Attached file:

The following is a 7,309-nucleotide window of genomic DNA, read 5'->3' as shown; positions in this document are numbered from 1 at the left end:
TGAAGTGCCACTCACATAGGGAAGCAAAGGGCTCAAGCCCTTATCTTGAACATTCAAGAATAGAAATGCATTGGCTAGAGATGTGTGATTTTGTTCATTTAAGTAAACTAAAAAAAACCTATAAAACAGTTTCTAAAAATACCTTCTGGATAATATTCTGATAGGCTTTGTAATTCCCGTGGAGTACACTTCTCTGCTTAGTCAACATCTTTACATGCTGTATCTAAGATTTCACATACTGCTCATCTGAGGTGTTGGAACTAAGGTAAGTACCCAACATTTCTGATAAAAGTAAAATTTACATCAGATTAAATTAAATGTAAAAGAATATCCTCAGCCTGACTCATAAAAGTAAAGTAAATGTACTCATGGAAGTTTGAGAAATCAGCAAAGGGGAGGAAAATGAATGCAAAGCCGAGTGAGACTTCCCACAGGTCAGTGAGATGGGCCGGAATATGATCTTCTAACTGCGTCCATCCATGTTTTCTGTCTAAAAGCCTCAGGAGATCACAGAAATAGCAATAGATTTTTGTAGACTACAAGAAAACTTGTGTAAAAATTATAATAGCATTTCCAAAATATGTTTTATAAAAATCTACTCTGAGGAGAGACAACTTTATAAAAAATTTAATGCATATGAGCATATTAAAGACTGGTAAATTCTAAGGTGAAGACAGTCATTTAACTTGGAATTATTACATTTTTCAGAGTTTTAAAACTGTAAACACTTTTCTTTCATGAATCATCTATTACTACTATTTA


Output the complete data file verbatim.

The following is a 7,309-nucleotide window of genomic DNA, read 5'->3' as shown; positions in this document are numbered from 1 at the left end:
TGAAGTGCCACTCACATAGGGAAGCAAAGGGCTCAAGCCCTTATCTTGAACATTCAAGAATAGAAATGCATTGGCTAGAGATGTGTGATTTTGTTCATTTAAGTAAACTAAAAAAAACCTATAAAACAGTTTCTAAAAATACCTTCTGGATAATATTCTGATAGGCTTTGTAATTCCCGTGGAGTACACTTCTCTGCTTAGTCAACATCTTTACATGCTGTATCTAAGATTTCACATACTGCTCATCTGAGGTGTTGGAACTAAGGTAAGTACCCAACATTTCTGATAAAAGTAAAATTTACATCAGATTAAATTAAATGTAAAAGAATATCCTCAGCCTGACTCATAAAAGTAAAGTAAATGTACTCATGGAAGTTTGAGAAATCAGCAAAGGGGAGGAAAATGAATGCAAAGCCGAGTGAGACTTCCCACAGGTCAGTGAGATGGGCCGGAATATGATCTTCTAACTGCGTCCATCCATGTTTTCTGTCTAAAAGCCTCAGGAGATCACAGAAATAGCAATAGATTTTTGTAGACTACAAGAAAACTTGTGTAAAAATTATAATAGCATTTCCAAAATATGTTTTATAAAAATCTACTCTGAGGAGAGACAACTTTATAAAAAATTTAATGCATATGAGCATATTAAAGACTGGTAAATTCTAAGGTGAAGACAGTCATTTAACTTGGAATTATTACATTTTTCAGAGTTTTAAAACTGTAAACACTTTTCTTTCATGAATCATCTATTACTACTATTTA